At the moment, most English sparkling wines are priced at the same level as Champagne, around £20 to £35. Some, such as Julia Trustram Eve at trade association English Wine Producers, predict that we’ll see more prestige cuvées being launched. Others, like Kellett, think that in time we’ll also see £10 bottles of English sparkling wine in Aldi and Lidl: “It’s close to certain we’ll see these types of product in the market,” he says.
As production increases more and more producers are looking to export. There are no official figures, but Trustram Eve says that exports currently account for considerably less than 10% of production. Since “these are still very early days”, she says, 20% would be a sensible aim. Looking forward seven to ten years, Mike Paul would like to see this reach 30%: “if there is a big oversupply, the pressure [on prices] is going to be downwards; that’s why export is so important – it’s a safety valve.” He adds that English embassies and high commissions should be pressed into serving English wines at receptions as a matter of course. Mark Driver, joint owner of newcomer Rathfinney Wine Estate near Beachy Head in Sussex is even more bullish, with an export target of “50% from day one”.
Red Johnson (son of wine writer Hugh Johnson) is CEO and founder of The British Bottle Company, whose business is the export of premium British drinks. “We are seeing a lot of interest,” he says, “people genuinely enjoy the wines” but awareness of English sparkling wine outside the UK is still low. Another challenge is that “the technical infrastructure doesn’t really exist yet – there are no refrigerated containers leaving the UK at the moment”. But the main issue is price. His experience in export markets is that “people don’t believe they will be able to sell it for the same prices as Champagne,” so in general a price that sits slightly below Champagne would be advisable.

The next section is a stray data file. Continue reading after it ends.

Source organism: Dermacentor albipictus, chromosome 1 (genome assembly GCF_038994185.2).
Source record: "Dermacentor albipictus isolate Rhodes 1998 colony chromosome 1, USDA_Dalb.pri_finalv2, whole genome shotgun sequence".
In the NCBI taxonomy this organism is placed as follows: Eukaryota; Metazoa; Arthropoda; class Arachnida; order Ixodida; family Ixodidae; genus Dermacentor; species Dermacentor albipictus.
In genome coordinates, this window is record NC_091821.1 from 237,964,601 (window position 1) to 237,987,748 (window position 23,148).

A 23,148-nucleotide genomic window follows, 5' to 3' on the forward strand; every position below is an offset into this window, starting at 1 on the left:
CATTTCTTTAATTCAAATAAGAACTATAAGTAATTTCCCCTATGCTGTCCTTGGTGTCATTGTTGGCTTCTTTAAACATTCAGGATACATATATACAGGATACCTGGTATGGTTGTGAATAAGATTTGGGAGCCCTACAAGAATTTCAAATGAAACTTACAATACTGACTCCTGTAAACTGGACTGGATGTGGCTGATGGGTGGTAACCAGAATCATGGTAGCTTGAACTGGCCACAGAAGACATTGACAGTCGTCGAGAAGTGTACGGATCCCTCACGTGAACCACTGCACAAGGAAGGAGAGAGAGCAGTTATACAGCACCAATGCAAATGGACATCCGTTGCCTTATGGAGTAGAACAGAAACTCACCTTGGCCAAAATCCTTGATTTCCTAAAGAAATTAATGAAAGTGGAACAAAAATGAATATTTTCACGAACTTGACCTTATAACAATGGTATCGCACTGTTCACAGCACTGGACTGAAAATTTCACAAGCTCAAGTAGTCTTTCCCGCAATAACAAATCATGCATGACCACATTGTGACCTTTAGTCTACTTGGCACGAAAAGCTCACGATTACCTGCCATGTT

Just as plantings have been growing steadily, since 2009 we’ve seen an average of six new wineries being established every year. A number of people I spoke to think that this is too many for the UK wine industry to support. Thompson at Chapel Down certainly thinks so. “A lot of the entrants that we’ve seen have been enthusiasts. There needs to be scale players… there will be consolidation,” he says. “Only the strongest will be able to survive.” Others like Driver at Rathfinney are more sanguine. Over the next ten years he predicts that production of English wine will in fact exceed official forecasts, growing from the current 4.5m bottles to around 12-13m bottles in a good year. “We’ve gone from a stage when you could wander around and sell your wine at any price you wanted,” he says. “Now you have to work a bit harder.”
Paul Pippard has certainly been working hard. Earlier this year he moved with his wife Alice and their 2-year-old son Ossie to East Sussex after selling their London home and using the proceeds to buy a plot of land. They’ve just finished planting a 2.5 hectare vineyard called Beacon Down. “We’ve stuck our neck on the line with all the expenditure” he says, but you can tell he’s thrilled to be chasing his dream. But for him, and dozens of other English families that have chosen the same path, the dream may require a little more stiff upper lip than they may at first have imagined.